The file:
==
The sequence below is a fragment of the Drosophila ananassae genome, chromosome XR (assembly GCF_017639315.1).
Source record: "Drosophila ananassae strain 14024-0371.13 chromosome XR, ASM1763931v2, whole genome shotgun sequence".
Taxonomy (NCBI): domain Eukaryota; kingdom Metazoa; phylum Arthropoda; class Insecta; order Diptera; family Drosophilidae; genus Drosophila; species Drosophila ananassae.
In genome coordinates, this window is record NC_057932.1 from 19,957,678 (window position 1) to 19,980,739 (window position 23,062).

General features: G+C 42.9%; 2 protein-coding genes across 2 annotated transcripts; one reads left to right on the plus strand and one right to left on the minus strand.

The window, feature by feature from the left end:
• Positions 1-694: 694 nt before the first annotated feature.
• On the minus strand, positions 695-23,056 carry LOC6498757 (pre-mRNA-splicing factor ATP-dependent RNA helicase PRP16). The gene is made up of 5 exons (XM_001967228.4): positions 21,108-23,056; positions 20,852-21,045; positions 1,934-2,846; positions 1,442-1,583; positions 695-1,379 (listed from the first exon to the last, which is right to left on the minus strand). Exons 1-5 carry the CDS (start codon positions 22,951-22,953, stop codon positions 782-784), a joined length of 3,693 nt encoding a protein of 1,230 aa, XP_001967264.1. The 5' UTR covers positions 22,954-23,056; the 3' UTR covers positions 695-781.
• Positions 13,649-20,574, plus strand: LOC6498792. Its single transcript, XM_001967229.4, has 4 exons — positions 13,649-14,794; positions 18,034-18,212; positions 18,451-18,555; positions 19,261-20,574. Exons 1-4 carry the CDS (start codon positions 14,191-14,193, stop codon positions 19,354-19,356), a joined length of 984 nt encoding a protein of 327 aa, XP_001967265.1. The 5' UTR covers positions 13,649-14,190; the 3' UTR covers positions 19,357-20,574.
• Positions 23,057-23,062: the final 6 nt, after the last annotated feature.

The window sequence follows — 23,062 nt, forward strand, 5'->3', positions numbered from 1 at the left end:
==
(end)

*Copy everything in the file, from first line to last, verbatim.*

The sequence below is a fragment of the Drosophila ananassae genome, chromosome XR (assembly GCF_017639315.1).
Source record: "Drosophila ananassae strain 14024-0371.13 chromosome XR, ASM1763931v2, whole genome shotgun sequence".
Taxonomy (NCBI): domain Eukaryota; kingdom Metazoa; phylum Arthropoda; class Insecta; order Diptera; family Drosophilidae; genus Drosophila; species Drosophila ananassae.
In genome coordinates, this window is record NC_057932.1 from 19,957,678 (window position 1) to 19,980,739 (window position 23,062).

General features: G+C 42.9%; 2 protein-coding genes across 2 annotated transcripts; one reads left to right on the plus strand and one right to left on the minus strand.

The window, feature by feature from the left end:
• Positions 1-694: 694 nt before the first annotated feature.
• On the minus strand, positions 695-23,056 carry LOC6498757 (pre-mRNA-splicing factor ATP-dependent RNA helicase PRP16). The gene is made up of 5 exons (XM_001967228.4): positions 21,108-23,056; positions 20,852-21,045; positions 1,934-2,846; positions 1,442-1,583; positions 695-1,379 (listed from the first exon to the last, which is right to left on the minus strand). Exons 1-5 carry the CDS (start codon positions 22,951-22,953, stop codon positions 782-784), a joined length of 3,693 nt encoding a protein of 1,230 aa, XP_001967264.1. The 5' UTR covers positions 22,954-23,056; the 3' UTR covers positions 695-781.
• Positions 13,649-20,574, plus strand: LOC6498792. Its single transcript, XM_001967229.4, has 4 exons — positions 13,649-14,794; positions 18,034-18,212; positions 18,451-18,555; positions 19,261-20,574. Exons 1-4 carry the CDS (start codon positions 14,191-14,193, stop codon positions 19,354-19,356), a joined length of 984 nt encoding a protein of 327 aa, XP_001967265.1. The 5' UTR covers positions 13,649-14,190; the 3' UTR covers positions 19,357-20,574.
• Positions 23,057-23,062: the final 6 nt, after the last annotated feature.

The window sequence follows — 23,062 nt, forward strand, 5'->3', positions numbered from 1 at the left end: